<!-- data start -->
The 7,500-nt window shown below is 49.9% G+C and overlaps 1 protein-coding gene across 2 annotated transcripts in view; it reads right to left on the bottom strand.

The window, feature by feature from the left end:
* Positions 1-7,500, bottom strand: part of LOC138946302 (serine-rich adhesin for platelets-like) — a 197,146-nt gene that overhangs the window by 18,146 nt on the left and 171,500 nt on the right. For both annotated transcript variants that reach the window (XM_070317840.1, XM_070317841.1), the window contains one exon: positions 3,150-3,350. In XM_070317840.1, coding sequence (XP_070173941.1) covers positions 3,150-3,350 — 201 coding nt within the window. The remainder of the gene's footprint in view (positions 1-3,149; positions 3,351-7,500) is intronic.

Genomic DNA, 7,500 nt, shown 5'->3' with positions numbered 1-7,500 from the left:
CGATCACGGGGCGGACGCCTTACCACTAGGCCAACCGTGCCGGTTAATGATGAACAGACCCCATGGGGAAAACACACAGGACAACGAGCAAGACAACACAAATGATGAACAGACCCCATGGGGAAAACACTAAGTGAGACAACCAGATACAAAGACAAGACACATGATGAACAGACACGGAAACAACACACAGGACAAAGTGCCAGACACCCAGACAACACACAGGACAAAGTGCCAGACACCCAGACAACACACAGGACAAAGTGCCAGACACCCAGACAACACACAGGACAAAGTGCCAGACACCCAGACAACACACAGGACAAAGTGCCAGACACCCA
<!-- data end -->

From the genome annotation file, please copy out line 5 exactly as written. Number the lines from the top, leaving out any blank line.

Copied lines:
CGATCACGGGGCGGACGCCTTACCACTAGGCCAACCGTGCCGGTTAATGATGAACAGACCCCATGGGGAAAACACACAGGACAACGAGCAAGACAACACAAATGATGAACAGACCCCATGGGGAAAACACTAAGTGAGACAACCAGATACAAAGACAAGACACATGATGAACAGACACGGAAACAACACACAGGACAAAGTGCCAGACACCCAGACAACACACAGGACAAAGTGCCAGACACCCAGACAACACACAGGACAAAGTGCCAGACACCCAGACAACACACAGGACAAAGTGCCAGACACCCAGACAACACACAGGACAAAGTGCCAGACACCCA